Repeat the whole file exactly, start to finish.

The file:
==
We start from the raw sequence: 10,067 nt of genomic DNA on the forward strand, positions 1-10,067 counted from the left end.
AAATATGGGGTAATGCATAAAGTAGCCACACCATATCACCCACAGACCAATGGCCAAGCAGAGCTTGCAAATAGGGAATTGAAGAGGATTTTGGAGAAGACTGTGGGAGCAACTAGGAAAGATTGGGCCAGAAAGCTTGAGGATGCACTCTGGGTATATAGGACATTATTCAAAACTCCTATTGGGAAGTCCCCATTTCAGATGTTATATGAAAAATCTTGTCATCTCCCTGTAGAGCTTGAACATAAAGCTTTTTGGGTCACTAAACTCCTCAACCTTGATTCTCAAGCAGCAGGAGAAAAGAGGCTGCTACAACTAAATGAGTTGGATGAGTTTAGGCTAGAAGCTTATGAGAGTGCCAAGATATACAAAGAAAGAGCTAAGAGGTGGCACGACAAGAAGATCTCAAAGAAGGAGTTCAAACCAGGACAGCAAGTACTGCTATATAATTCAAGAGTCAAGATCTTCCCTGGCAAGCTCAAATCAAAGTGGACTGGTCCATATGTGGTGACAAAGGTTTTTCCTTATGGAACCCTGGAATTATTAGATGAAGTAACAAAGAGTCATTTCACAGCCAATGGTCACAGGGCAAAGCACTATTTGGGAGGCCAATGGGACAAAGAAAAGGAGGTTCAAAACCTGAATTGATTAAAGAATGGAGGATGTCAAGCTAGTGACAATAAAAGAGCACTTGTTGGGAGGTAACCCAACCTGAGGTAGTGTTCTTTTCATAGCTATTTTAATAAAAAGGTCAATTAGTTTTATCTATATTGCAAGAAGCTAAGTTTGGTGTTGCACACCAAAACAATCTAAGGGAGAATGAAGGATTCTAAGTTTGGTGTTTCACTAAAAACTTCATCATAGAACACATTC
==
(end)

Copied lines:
We start from the raw sequence: 10,067 nt of genomic DNA on the forward strand, positions 1-10,067 counted from the left end.
AAATATGGGGTAATGCATAAAGTAGCCACACCATATCACCCACAGACCAATGGCCAAGCAGAGCTTGCAAATAGGGAATTGAAGAGGATTTTGGAGAAGACTGTGGGAGCAACTAGGAAAGATTGGGCCAGAAAGCTTGAGGATGCACTCTGGGTATATAGGACATTATTCAAAACTCCTATTGGGAAGTCCCCATTTCAGATGTTATATGAAAAATCTTGTCATCTCCCTGTAGAGCTTGAACATAAAGCTTTTTGGGTCACTAAACTCCTCAACCTTGATTCTCAAGCAGCAGGAGAAAAGAGGCTGCTACAACTAAATGAGTTGGATGAGTTTAGGCTAGAAGCTTATGAGAGTGCCAAGATATACAAAGAAAGAGCTAAGAGGTGGCACGACAAGAAGATCTCAAAGAAGGAGTTCAAACCAGGACAGCAAGTACTGCTATATAATTCAAGAGTCAAGATCTTCCCTGGCAAGCTCAAATCAAAGTGGACTGGTCCATATGTGGTGACAAAGGTTTTTCCTTATGGAACCCTGGAATTATTAGATGAAGTAACAAAGAGTCATTTCACAGCCAATGGTCACAGGGCAAAGCACTATTTGGGAGGCCAATGGGACAAAGAAAAGGAGGTTCAAAACCTGAATTGATTAAAGAATGGAGGATGTCAAGCTAGTGACAATAAAAGAGCACTTGTTGGGAGGTAACCCAACCTGAGGTAGTGTTCTTTTCATAGCTATTTTAATAAAAAGGTCAATTAGTTTTATCTATATTGCAAGAAGCTAAGTTTGGTGTTGCACACCAAAACAATCTAAGGGAGAATGAAGGATTCTAAGTTTGGTGTTTCACTAAAAACTTCATCATAGAACACATTC